She stood in the truck’s path that day and went on over the next half-century, in the name of historic preservation, to defy police, get arrested and tangle with mayors, police chiefs and governors. Just like some of today’s demonstrators, except that they are demanding change, the very thing Taylor and a dwindling number of allies are still fighting to stave off.
“What astonishes me is how few men there are today that are standing up and being counted,” she said in an interview at her home Wednesday, just hours before protesters ripped down the statue next door — of Jefferson Davis, president of the Confederacy and her relative by marriage. “Nobody wants to be in confrontation.”
Not long ago, Taylor could count on the vast majority of her neighbors to share her zeal for preserving the five Confederate monuments towering over their street, one of the nation’s grandest residential boulevards. But the marches — protesting police brutality against African Americans and racial injustice more broadly — have changed the way some longtime avenue residents see their street’s namesake statues.
“Although in a way I regret it, I think the time has come to take them down,” said one man, 81, who has lived on Monument nearly 50 years but spoke on the condition of anonymity because the subject is volatile.
The man, originally from North Carolina, said he had always accepted the monuments as “part of the landscape. . . . They were a pleasant sight if you didn’t think about what they stood for.”
After two weeks of marches, he has thought of little else.
“It’s a display of real feeling,” he said, marveling at the marchers’ diversity with his wife. “Just seeing it happen, I think, changed our mind.”
No state has more statues to Southern leaders than Virginia, home to the former capital of the confederacy. And no city faces a more tortured reckoning with them than Richmond, that capital, where its most famous monuments are not tucked away in parks here and there, but showcased on a National Historic Landmark street built for that very purpose.
The monuments have long been a source of disagreement along the avenue, where some residents regard them as priceless historical artifacts, others as racist relics. Those tensions are higher now than ever, with the city newly empowered to remove its four statues, Gov. Ralph Northam (D) promising to move the one the state owns, and some demonstrators taking matters into their own hands.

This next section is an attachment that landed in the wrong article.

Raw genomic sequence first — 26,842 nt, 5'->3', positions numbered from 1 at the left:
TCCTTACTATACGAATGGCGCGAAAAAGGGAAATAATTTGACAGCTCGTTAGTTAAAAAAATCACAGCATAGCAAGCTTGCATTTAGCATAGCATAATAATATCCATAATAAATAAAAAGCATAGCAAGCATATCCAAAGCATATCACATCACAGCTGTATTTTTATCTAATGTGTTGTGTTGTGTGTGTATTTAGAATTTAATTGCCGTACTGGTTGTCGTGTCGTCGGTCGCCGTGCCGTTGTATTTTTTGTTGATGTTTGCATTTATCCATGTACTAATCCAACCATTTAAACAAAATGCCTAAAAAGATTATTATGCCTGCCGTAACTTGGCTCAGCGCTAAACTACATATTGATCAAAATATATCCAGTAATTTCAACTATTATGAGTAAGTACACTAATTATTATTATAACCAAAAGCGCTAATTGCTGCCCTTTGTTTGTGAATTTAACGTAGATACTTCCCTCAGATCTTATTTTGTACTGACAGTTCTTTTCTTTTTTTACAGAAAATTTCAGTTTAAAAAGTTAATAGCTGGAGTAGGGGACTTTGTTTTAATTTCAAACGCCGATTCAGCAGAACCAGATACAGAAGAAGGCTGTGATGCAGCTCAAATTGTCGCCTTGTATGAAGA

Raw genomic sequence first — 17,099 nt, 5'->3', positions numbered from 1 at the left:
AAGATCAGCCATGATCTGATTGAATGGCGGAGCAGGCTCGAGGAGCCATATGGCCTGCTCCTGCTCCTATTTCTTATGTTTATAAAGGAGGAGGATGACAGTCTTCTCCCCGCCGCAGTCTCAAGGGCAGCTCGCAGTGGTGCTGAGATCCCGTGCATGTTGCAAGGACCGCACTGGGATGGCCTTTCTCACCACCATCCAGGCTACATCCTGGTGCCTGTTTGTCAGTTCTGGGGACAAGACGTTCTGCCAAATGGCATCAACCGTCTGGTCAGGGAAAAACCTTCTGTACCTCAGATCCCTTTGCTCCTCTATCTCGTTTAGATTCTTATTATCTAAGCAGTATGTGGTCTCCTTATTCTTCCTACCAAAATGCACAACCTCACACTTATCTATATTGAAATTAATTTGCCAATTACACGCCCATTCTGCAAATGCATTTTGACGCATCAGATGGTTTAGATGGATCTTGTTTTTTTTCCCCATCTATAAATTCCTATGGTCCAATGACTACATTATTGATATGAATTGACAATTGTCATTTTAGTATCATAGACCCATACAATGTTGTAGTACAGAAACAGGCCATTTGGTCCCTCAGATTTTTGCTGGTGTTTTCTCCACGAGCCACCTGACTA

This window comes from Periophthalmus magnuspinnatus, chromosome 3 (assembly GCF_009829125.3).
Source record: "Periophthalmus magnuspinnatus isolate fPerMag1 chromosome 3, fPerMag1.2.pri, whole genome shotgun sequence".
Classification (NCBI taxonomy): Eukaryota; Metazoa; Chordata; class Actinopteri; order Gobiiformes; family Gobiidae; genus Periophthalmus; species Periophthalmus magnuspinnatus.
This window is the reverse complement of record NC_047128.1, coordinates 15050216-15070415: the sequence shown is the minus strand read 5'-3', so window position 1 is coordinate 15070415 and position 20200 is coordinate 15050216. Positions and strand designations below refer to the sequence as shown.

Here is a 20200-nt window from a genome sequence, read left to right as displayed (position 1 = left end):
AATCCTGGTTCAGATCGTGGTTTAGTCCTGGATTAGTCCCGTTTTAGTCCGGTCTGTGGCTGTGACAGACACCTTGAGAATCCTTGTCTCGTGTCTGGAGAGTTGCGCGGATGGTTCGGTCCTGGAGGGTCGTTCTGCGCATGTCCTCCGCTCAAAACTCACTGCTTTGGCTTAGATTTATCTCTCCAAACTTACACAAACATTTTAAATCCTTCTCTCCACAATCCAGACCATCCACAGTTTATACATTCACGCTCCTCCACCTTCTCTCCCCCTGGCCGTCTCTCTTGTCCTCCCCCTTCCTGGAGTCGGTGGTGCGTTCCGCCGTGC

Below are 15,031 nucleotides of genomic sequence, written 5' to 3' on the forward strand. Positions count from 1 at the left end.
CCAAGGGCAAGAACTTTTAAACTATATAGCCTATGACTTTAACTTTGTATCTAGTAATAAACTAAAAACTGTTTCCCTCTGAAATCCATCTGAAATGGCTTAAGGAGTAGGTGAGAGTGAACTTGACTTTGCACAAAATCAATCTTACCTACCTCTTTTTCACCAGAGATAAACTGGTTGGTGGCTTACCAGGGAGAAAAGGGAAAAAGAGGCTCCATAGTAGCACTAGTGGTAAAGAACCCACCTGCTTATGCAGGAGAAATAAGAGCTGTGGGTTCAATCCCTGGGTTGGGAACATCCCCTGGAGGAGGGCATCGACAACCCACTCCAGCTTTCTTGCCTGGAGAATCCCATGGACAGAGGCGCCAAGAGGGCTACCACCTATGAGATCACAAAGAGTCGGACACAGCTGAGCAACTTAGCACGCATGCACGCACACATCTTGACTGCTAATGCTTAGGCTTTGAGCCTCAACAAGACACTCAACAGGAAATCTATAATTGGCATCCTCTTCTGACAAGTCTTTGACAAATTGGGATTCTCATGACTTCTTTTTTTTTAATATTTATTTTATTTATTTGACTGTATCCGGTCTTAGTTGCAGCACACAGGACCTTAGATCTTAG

Dueling neighborhood groups and Facebook pages have sprung up. The Monument Avenue Preservation Society’s board came out for removal Friday and apologized for allowing “the grandeur of the architecture to blind us to the insult of glorifying men for their roles in fighting to perpetuate the inhumanity of slavery.”
The unrelated Monument Avenue Preservation Group has been trumpeting a lawsuit to stop one statue from coming down. Some residents have handed out snacks to marchers and plastered Black Lives Matter signs on their doors, while others, feeling physically threatened, have begged police to clear the streets.
It’s no wonder reactions have been mixed. The demonstrations began May 30 with two nights of vandalism, looting and arson, but after that, they settled into mostly peaceful marches led by a handful of young people preaching nonviolence. They celebrated on June 3 when word spread that Northam would cart off the monument to Robert E. Lee and that Mayor Levar Stoney (D) would back removal of the rest.
But a court ruling on June 8, temporarily blocking Northam from removing the Lee monument, set off a spree of statue topplings. Before striking Davis, vandals knocked down Confederate Gen. Williams Carter Wickham in one city park and Christopher Columbus, the explorer now widely reviled for mistreatment of indigenous peoples, in another.
Council member Kim Gray, who represents Monument Avenue as well as nearby black neighborhoods where she grew up, said she’s heard from some constituents who’ve been won over by the protesters, and others so terrified they’ve bought fire extinguishers and guns.
“People are reexamining how they see the world and think about these things. And that, I think, is great,” Gray said. “But I think this movement — in pulling down Columbus and Jeff Davis — is losing some of the sympathy of the people because it’s already moving in that direction in a legal way. . . . I understand there’s an impatience involved and there’s a frustration level that’s peaking, but some of this is not Black Lives Matter. It’s people provoking more violence.”
Navy Cmdr. Bryan Pinckney, 40, was raised on Monument Avenue, though he’s now stationed in Norfolk. “You could actually see the back of Jefferson Davis’s head out of my room growing up,” he said.